Get information on the Electoral Amendment Act and how it affects South Africa's 2024 National and Provincial Elections.
On 17 April 2023, the President of the Republic of South Africa signed the Electoral Amendment Bill into law.
This is a significant milestone in the evolution of South Africa’s democracy, which expands electoral participation and widens the pool of leadership choice for national and provincial elections.
The foremost implications of the
Electoral Amendment Act (the Act), 1 of 2023, are as follows:
The Act provides for the amendment of the Electoral Act, 73 of 1998, and gives effect to the Constitutional Court judgment handed down on 11 June 2020.
The judgment in the matter of the New Nation Movement NPC & others V President of the Republic of South Africa & others, declared the Electoral Act of 1998 unconstitutional for stipulating that election to the National Assembly and provincial legislatures may only be attained through membership of political parties.
The Constitutional Court ordered Parliament to remedy the defects within 24 months. The judgement of the order was predicated on rights of association, dignity and Section 19 Political Rights. The Court left the choice of electoral system to Parliament. Similarly, it did not pronounce on a preference of principles.
The Electoral Amendment Bill went through extensive public consultations by the two houses of Parliament – National Parliament and the National Council of Provinces (NCOP), prompting Parliament to request two deadline extensions from the Constitutional Court. Thus, the final deadline for Parliament to pass the bill was 28 February 2023.
The Bill was approved by the National Assembly on 20 October 2022, and referred to the NCOP for further consideration and concurrence. The NCOP also approved it with further proposed amendments, and returned it to the National Assembly on 29 November 2022 for further processing.
On 23 February 2023, the National Assembly (NA) passed the Electoral Amendment Bill and adopted the Report of the Portfolio Committee on Home Affairs along with amendments proposed by the NCOP.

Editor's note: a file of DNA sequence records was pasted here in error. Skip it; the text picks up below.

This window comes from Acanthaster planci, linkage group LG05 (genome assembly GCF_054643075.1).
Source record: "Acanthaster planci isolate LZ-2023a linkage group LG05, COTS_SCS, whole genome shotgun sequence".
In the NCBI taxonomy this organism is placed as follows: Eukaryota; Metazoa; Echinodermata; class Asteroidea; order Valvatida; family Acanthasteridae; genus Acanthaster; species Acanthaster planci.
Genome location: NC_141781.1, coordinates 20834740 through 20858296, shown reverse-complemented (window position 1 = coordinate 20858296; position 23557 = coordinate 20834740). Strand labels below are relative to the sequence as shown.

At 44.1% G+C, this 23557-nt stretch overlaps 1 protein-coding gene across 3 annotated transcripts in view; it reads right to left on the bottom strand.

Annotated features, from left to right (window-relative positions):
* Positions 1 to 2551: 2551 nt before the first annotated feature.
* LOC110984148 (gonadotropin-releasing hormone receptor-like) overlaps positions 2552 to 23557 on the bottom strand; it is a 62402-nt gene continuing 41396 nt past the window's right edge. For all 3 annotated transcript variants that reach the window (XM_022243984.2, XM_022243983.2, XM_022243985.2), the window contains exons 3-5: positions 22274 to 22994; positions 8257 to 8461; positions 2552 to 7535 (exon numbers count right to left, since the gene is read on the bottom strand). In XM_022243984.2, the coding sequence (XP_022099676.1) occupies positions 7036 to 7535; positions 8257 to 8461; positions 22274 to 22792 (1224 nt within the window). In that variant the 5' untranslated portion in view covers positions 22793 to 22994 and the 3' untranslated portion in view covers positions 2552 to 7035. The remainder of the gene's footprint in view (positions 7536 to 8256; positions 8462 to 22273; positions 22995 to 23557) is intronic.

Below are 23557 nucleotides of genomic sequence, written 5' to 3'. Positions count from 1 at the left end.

The Electoral Amendment Act became law in June 2023.
In short, it doesn't! Members of the National Legislature (National Assembly) and the nine provincial legislatures are elected based on a party-list, compensatory proportional representation (PR) system. This means that political parties were represented in proportion to their electoral support. With the new Act, independent candidates are accommodated within the system.
In terms of the Electoral Amendment Act:
Therefore, in the national elections, independent candidates will contest the 200 regional seats alongside political parties, while the other 200 seats will be compensatory to bring back general proportionality for political parties. This means that the total votes for a party in a region determine the number of seats they hold.
Remember that, as an individual, an independent candidate can only occupy one seat, even if they contest in multiple regions.
A vacancy arises when a political party or independent candidate dies, resigns or loses membership of the assembly.
When a vacancy is caused by the departure of a political party candidate, the party nominates another candidate to fill the vacancy.
When a vacancy is caused by the departure of an independent candidate, a recalculation of the votes cast will take place to determine which party or independent candidate who contested the preceding election is entitled to be allocated the vacated seat.